Regulators are sharpening their focus on bitcoin and its use in the international financial system after the value of the digital currency raced higher in a volatile rally that fed concerns over its lack of robust oversight by financial watchdogs.
Both the UK’s Financial Conduct Authority and the president of the European Central Bank highlighted the need for more stringent regulatory scrutiny for cryptocurrencies this week, noting the extreme volatility and criminal activity often associated with the market.
ECB president Christine Lagarde said at a conference on Wednesday that bitcoin was “a highly speculative asset, which has conducted some funny business and some interesting and totally reprehensible money laundering activity”.
Ms Lagarde’s comments follow a grimly-worded warning from the UK’s regulator, which reiterated to consumers this week that anyone dabbling in bitcoin schemes “should be prepared to lose all their money”.
The price of bitcoin rocketed by more than 300 per cent last year and gained a further 40 per cent in early January to reach a high of more than $40,000. Since then, it has dropped 17 per cent with no clear trigger.
This degree of volatility is off-putting to many institutional investors, but difficult to ignore for some hedge funds and other private investors.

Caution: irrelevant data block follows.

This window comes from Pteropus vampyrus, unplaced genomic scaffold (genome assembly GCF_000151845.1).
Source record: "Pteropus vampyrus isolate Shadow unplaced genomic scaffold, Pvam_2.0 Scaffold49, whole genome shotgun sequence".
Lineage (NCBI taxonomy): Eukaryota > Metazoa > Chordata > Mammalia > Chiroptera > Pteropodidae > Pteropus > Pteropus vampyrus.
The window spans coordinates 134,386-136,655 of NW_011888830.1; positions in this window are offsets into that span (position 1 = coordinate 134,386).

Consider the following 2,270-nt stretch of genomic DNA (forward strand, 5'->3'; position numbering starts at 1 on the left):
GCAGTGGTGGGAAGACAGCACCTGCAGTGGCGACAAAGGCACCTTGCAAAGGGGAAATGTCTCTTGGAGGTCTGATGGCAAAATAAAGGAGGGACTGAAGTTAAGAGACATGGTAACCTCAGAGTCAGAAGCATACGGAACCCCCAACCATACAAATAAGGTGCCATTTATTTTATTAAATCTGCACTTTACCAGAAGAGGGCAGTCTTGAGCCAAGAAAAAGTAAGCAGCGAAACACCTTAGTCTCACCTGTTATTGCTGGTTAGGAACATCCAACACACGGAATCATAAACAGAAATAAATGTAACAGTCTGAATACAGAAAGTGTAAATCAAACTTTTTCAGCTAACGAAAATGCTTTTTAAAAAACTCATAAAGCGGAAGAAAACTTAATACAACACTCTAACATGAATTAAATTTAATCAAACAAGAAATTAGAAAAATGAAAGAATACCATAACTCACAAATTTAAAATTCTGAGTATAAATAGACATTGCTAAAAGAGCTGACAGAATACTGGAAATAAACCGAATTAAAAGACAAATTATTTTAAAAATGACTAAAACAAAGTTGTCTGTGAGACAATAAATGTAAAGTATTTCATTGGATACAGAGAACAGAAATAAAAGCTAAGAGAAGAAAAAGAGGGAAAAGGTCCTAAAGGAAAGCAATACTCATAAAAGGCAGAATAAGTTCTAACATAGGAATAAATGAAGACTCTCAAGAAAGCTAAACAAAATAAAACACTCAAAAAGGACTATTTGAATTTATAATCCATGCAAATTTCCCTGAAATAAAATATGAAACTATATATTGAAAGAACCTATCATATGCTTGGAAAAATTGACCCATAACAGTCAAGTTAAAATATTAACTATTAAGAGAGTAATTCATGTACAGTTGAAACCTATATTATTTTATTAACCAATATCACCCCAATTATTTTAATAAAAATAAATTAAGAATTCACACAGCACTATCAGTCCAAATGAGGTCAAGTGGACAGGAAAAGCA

But Ms Lagarde warned that “criminal investigations” had demonstrated “very clearly” that bitcoin was used in money laundering, and she called for “regulations” of the cryptocurrency to be agreed “at a global level”, potentially at the G7 or G20 groups of rich countries.
“If there is an escape, that escape will be used — if anything it shows that global co-ordination, multilateral action is needed,” she said, adding that the Financial Action Task Force on Money Laundering was increasingly focusing on cryptocurrencies.
German police this week shut down an online market that sold vast amounts of illegal drugs in exchange for cryptocurrency.
Europol said the site called DarkMarket operated on the hidden part of the internet known as the dark web and had been used by 2,400 vendors to sell drugs worth more than €140m using cryptocurrencies including bitcoin and monero.
The site was the world’s largest illegal market on the dark web, Europol said, adding that German police had arrested a 34-year-old Australian who was the alleged operator of the site over the weekend and seized more than 20 computer servers in Moldova and Ukraine.
In the UK, the FCA said it had concerns about unauthorised investment schemes offering lucrative returns linked to cryptocurrencies as well as the high level of volatility in prices. Consumers have no recourse to UK regulators for cryptocurrency bets that turn sour.
One person familiar with the FCA’s thinking said it was primarily concerned about advertising practices. “This is not on the back of the bitcoin price movements . . . but we are aware that spikes in the price of crypto assets like bitcoin can increase consumer interest in crypto assets and investments relating to them,” the person said.